Sustainability is among the most important drivers for solar energy deployment. Governments, businesses, and individuals across the globe have found PV as an answer to their climate concerns and to the need to align our energy system to the Earth’s environmental boundaries. Solar is set to play a leading role in the achievement of the 2030 EU renewable targets and the commitment to carbon neutrality by 2050.
Thanks to rapid and continuous technological improvements, solar has become one of the energy technologies with the smallest carbon footprint and will continue this downward emissions track. Moreover, solar already shows clear environmental benefits across a large range of sustainability areas, including material and water consumption, human health, biodiversity preservation, and public acceptance. The industry aims to further improve its performance on all these different areas, positioning solar as the clear leader on sustainability across the energy world.
Solar PV energy is 96% less carbon intensive than coal and 93% less than gas energy sources.
Solar PV recycling, which is already mandatory in the EU, caters to up to 90% of the weight of the component’s materials.
Throughout its lifetime, a solar installation will generate 30 times the electricity needed to manufacture it.
Nine out of ten people across the EU indicate solar as their preferred energy source to affordably address climate change and help the EU decarbonise.
The Sustainability workstream
The Sustainability workstream
The goal of the Sustainability workstream is to steer the political discourse related to PV sustainability at European level and shape policy frameworks on this area, while highlighting solar’s top sustainability performance to policymakers and the general public. Through the development of lifecycle assessments and standardised approaches in different sustainability areas, the workstream demonstrates the advantages of solar in comparison to competing energy sources. Promoting best practices and showcasing leading industry examples, the workstream raises the bar across the industry to further improve solar’s footprint. The Sustainability workstream is particularly active on the ongoing Ecodesign and Energy Label policy proposals on PV products, with the goal of ensuring that strong and future-proof measures are implemented for the EU solar sector.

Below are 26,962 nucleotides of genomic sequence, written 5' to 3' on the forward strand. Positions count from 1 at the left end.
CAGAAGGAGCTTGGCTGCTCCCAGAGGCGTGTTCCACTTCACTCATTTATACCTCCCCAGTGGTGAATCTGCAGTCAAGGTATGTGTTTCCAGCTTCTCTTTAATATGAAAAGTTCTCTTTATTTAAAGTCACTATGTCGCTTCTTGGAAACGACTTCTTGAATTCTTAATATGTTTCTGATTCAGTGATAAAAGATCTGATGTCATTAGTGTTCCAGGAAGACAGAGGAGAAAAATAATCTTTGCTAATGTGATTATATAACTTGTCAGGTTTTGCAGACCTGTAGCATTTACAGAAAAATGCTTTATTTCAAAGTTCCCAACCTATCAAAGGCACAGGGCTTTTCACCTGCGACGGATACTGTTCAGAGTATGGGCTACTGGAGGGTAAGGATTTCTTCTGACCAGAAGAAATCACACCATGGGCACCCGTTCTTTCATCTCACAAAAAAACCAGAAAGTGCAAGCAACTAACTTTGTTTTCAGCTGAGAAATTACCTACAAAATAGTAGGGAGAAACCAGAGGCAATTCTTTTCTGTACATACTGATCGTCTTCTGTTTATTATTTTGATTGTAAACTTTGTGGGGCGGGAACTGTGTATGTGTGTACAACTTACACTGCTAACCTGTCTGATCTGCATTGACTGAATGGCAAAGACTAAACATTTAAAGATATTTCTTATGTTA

The Supply Chain Transparency workstream:
In order to provide the industry with a strong tool to make sure that no solar PV modules made with forced labour can enter the European value chain, SolarPower Europe has created a Supply Chain Transparency working group and is developing a Supply Chain Monitoring Programme. The project aims to enhance end-to-end transparency and sustainability across the solar supply chain, with the primary objective of monitoring social and environmental impacts along the supply chain. The project is supported by 30 buyers and suppliers of solar PV equipment, representing a major market share.SolarPower Europe Statement on Human Rights
"On the environmental front, the future of sustainability will mean strong energy yields, supported by PV technologies that are more durable, less prone to degradation, highly recyclable, and which carry minimal CO2 footprints. "
Interview with Matthew Merfert, chair of the Sustainability Workstream
Environmental and social sustainability are at the forefront of current discussions in the solar PV value chain. In the European Union and beyond, this is reflected in a number of ongoing policy proposals set to define sustainability requirements for PV technologies. For example, the European Commission is currently developing Ecodesign and Energy Labelling rules for PV modules, inverters and systems on the EU market.Read the interview